The programme will also show remarkable footage as the huge alpha male bulls battle on the sands for the right to pass on their genes and mate with the females — who come into heat just a day or two after giving birth to last season’s pup.

Bulls typically measure nearly 7ft (2.1m) long and weigh up to a quarter of a ton (250kg), but may be even bigger.

Cows are always much smaller, usually 5-6ft (1.6-2m) long and perhaps only half the weight of a big bull. Grey seals come in many colours from grey to reddish brown.

The cuddly and almost unbelievable cute pups however are almost all snowy white. They suckle the rich fatty milk from their mothers. Forget your semi-skimmed, seal milk is 50 per cent fat. The pups suckle for just three weeks and then they head out to sea to fend for themselves.

The bulls fight and also try to frighten other bulls by slapping their huge stomachs on the sands. The noise and shock waves are certainly impressive.

Other seal beaches on England’s east coast have seen record pupping too. In the Farne Islands off the Northumberland coast, 1,651 pups were born this year — the highest total since 1971.

A marine mammal even bigger than the giant bull grey seals was washed up on a Cornish beach earlier this month. Indeed this huge beast made the seals look positively tiny.

The corpse of huge fin whale was discovered on Wanson Beach near Bude early in January. Marine biologists established that the mammal measured over 65ft (20m) and the lower jaw bone alone was over 16ft (5m) long.

Fin whales are the second largest whale species after the blue whale, and can grow to up to 90ft (30m) in length and weigh between 40 and 80 tons.

As solitary mammals, fin whales travel the world’s oceans and are still hunted for their meat by Iceland, Greenland and Japan.

Baleen Whales Hear Through Their Bones – Understanding how baleen whales hear has posed a great mystery to marine biologists: here.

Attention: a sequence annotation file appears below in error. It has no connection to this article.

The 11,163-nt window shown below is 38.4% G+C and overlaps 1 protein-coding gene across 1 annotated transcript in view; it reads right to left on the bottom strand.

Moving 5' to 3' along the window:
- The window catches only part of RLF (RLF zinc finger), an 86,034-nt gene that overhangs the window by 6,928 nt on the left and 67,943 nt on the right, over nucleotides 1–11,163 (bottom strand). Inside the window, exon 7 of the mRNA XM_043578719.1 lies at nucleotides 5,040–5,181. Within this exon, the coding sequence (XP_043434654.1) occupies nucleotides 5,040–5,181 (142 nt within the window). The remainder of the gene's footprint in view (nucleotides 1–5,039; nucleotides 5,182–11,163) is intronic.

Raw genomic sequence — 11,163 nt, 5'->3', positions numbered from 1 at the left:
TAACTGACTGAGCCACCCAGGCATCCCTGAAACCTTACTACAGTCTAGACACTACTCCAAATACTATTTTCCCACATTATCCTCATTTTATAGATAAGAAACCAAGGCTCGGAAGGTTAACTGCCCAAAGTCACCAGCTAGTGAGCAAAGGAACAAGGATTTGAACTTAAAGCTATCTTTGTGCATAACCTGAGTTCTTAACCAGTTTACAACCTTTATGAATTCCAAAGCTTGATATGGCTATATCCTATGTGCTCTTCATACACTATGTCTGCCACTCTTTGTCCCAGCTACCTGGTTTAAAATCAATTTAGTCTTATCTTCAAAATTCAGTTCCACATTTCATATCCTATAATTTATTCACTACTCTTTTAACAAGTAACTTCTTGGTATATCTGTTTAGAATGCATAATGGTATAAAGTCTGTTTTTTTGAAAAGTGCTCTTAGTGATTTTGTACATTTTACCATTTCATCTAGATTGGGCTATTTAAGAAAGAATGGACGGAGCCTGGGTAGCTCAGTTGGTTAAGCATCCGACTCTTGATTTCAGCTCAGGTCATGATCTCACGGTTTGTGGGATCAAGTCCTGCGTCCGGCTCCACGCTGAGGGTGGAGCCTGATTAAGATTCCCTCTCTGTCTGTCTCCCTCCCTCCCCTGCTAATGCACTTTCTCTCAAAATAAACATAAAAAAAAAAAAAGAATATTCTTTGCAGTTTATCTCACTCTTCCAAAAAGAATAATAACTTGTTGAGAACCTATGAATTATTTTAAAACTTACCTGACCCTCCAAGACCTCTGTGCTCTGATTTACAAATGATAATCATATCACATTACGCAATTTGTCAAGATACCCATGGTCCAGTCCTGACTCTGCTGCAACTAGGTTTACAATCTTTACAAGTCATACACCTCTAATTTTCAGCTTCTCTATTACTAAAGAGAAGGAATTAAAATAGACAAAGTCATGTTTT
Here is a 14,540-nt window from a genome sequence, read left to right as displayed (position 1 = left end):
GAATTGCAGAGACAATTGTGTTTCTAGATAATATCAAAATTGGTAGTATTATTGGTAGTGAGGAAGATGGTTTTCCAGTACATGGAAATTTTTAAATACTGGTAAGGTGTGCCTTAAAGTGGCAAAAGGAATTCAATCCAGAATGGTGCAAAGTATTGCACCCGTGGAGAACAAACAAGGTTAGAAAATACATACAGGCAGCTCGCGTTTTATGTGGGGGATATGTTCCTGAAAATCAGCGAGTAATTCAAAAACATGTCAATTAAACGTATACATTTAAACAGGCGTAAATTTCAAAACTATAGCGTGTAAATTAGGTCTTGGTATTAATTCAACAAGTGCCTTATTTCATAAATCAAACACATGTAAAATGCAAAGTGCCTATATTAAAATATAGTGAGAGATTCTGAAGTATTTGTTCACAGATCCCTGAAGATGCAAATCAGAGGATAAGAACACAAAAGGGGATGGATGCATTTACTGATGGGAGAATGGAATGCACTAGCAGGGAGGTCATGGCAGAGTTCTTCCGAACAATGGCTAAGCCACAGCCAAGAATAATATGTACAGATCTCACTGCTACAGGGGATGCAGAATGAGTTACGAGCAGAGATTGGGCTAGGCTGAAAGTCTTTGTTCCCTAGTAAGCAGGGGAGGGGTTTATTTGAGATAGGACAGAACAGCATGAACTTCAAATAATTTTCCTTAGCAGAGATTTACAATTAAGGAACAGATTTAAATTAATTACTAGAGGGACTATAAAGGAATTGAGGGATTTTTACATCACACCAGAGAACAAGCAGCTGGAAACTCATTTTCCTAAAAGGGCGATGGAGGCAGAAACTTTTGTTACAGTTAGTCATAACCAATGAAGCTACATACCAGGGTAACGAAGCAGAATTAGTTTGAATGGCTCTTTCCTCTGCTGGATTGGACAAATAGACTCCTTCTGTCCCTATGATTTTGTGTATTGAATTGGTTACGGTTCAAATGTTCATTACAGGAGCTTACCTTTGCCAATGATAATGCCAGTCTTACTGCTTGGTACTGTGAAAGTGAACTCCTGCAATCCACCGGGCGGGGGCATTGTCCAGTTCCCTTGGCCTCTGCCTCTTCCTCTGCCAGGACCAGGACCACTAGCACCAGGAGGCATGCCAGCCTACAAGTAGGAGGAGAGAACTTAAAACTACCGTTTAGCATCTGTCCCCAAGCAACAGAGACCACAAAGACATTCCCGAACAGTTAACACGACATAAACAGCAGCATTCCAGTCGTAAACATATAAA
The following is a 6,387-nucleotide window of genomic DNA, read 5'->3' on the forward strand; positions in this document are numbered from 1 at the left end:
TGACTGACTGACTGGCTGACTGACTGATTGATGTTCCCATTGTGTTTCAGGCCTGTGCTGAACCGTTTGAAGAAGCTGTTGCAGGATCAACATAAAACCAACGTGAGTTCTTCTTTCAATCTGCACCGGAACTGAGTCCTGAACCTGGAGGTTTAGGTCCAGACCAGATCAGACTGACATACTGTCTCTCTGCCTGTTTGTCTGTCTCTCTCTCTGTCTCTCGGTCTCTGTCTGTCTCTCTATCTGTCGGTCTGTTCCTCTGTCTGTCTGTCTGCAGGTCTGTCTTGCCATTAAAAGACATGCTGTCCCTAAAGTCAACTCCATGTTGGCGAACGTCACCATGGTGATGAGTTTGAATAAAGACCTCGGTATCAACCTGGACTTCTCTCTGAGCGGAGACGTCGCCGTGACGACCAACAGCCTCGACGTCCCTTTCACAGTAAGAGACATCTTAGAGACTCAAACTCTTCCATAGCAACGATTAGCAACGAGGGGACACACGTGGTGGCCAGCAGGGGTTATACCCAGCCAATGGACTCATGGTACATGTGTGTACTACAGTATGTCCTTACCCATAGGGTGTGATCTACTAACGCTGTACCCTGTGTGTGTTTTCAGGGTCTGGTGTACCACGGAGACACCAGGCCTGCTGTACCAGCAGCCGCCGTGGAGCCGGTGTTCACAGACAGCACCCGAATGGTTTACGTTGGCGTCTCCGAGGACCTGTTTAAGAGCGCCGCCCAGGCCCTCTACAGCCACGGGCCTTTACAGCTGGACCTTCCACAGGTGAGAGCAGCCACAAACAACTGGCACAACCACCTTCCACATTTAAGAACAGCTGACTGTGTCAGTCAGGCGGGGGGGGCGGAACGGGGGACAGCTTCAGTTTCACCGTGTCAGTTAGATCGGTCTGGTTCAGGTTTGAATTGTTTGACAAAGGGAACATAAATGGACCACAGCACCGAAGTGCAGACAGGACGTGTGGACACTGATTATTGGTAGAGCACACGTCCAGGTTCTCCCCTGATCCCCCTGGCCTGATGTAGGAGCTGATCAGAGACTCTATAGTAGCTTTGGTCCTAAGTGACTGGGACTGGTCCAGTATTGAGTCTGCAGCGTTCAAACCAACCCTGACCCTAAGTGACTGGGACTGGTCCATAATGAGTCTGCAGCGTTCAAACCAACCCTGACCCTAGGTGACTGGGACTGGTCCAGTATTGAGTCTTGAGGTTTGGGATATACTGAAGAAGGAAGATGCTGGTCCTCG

First Danish grey seal pup born since 500 years ago

This video is called BBC Wildlife Magazine – Grey Seals.

Translated from Ecomare museum on Texel island in the Netherlands:


For the first time in 500 years, a gray seal pup was born in the Danish Wadden Sea. Just before the end of 2014 at a secluded sandbank a mother with a youngster was seen during a count from an airplane. For several years already, adult gray seals swam in the Danish Wadden Sea, but there is still no permanent colony. And yet since the eighties of the last century this seal species is back in the Netherlands and in Germany and propagates there.


The gray seal was until the 10th century the most common species of seal in the Wadden Sea. But there was severe hunting pressure on them and in the 16th century the population had disappeared.

Entangled seal saved by sailors

A sailor cuts the entangled seal's rope, photo by Bert Meerstra

Translated from Ecomare museum on Texel island in the Netherlands:

Seal freed from rope – 09-01-15

It was a resolute action by the crew of the ship Krukel. They managed to free a young harbour seal of a rope which had got stuck around its neck. Despite the fact that the rope was pretty tight the seal was not injured, allowing them to release it immediately after cutting the rope. This time things went well but unfortunately waste at sea frequently produces problems for wild animals.